A: Well, previously Dreamforce was described as the largest technology conference in the world, which is true, but it’s evolved to address business as a platform for change. There is ample there on technology innovation, but there’s just as much on topics of equality, wellness, on everything in terms of bettering human beings.

There are two things that are critical to it. Firstly, the Trailblazers. We really bring that community in to help us shape what are the conversations we want to have. They co‐create the agenda with us. It’s not just Salesforce employees speaking.

And then, secondly, if you come, you’ll see we have very fun and irreverent branding based on the look of a national park. People love it because, let’s face it, technology conferences have been kind of dead and kind of dry, with the exception of maybe some evening rock concert or something. So we’ve made it really fun and playful.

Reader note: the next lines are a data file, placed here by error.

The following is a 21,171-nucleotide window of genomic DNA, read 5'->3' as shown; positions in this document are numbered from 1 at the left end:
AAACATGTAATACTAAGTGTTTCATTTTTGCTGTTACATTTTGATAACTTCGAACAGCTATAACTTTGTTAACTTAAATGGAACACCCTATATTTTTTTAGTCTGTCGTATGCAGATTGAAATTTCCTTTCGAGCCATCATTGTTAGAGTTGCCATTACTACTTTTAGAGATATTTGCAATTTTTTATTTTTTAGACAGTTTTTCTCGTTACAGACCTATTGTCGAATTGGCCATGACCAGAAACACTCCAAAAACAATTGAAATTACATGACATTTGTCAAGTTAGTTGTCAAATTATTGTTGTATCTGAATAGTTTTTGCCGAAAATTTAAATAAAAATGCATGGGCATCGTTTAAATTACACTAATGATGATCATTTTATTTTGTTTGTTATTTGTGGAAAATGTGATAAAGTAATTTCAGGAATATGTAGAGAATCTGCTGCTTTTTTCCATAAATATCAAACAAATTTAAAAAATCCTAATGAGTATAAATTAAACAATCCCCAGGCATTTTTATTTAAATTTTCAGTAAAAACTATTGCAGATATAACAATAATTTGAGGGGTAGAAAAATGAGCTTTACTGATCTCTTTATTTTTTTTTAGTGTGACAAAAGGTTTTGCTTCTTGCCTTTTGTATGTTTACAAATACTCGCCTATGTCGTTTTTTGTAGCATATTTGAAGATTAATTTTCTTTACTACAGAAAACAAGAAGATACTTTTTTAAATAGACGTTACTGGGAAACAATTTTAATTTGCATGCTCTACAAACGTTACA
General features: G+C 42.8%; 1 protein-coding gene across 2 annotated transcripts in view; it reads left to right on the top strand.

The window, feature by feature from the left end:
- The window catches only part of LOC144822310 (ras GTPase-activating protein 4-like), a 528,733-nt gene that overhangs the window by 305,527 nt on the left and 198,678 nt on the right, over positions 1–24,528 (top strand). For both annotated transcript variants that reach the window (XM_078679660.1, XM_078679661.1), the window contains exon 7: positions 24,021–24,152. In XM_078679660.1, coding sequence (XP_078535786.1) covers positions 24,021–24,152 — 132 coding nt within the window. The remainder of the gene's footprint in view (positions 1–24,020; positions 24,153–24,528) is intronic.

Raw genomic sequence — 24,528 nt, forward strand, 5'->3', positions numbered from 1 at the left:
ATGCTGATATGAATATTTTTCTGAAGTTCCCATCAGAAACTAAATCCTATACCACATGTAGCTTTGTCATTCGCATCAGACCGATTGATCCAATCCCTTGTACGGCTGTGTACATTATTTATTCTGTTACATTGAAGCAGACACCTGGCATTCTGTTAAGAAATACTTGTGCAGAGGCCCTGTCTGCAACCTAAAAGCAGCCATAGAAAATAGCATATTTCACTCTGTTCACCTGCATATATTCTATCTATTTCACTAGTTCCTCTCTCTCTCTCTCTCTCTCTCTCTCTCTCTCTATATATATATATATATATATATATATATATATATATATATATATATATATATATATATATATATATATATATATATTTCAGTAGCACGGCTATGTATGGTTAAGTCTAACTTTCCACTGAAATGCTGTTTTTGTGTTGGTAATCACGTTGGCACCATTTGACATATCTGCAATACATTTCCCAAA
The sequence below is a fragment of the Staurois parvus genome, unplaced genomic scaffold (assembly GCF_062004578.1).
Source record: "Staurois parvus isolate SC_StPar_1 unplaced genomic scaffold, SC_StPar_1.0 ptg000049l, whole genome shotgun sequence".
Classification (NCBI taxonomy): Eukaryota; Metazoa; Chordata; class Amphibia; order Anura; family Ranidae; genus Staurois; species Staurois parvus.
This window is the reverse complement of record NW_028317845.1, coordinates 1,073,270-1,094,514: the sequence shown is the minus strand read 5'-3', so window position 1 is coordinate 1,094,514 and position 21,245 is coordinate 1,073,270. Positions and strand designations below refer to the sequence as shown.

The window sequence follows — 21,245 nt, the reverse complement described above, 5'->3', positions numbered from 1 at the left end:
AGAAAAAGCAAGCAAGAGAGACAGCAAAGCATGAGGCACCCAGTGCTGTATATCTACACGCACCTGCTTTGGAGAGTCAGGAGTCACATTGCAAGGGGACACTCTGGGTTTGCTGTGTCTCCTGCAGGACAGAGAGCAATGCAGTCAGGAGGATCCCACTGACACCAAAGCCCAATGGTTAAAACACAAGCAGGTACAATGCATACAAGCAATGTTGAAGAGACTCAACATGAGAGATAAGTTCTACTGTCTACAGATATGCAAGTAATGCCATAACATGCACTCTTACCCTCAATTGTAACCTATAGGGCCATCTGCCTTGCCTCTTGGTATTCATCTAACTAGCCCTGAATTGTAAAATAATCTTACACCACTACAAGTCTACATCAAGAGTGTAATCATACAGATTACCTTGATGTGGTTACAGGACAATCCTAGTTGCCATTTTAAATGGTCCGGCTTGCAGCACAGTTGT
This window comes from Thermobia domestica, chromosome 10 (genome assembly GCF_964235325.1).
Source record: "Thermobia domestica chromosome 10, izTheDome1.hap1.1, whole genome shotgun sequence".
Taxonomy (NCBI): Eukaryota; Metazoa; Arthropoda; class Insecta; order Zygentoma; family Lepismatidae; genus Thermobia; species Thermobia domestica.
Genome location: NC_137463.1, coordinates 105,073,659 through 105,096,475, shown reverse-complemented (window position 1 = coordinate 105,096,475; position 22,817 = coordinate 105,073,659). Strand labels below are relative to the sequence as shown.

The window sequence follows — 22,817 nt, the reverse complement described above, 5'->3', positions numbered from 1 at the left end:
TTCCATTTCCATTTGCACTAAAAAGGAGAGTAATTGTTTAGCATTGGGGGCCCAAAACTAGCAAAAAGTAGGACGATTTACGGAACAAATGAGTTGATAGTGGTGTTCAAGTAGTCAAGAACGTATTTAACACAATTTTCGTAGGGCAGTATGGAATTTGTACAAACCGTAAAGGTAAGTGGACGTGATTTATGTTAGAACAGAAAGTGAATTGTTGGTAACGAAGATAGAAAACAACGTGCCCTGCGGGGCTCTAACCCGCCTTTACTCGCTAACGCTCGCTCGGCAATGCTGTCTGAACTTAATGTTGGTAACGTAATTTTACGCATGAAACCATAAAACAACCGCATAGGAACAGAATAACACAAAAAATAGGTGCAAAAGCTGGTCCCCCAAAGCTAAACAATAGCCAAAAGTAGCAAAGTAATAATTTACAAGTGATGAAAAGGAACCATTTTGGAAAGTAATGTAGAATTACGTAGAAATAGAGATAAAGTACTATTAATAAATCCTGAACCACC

Q: Is Dreamforce a marketing event?

A: It’s so much more than that now. There’s so much there around personal and professional development and wellness that it would be too little to call it just a marketing event, in my mind.

You do have to protect the space and ask yourself every step of the way, is this good for the attendee? We want them leaving the event feeling inspired, having had fun.

Q: But Salesforce had 2018 revenues of more than $13 billion. Can smaller companies create events with this kind of philosophy?

A: Absolutely. If I was to run a startup tomorrow, I would still want a community‐based marketing approach, listening to customers and prospects in addition to employees.

This interview is from Future of B2B Marketing, published in The Times on 8th July 2019. Download the full report.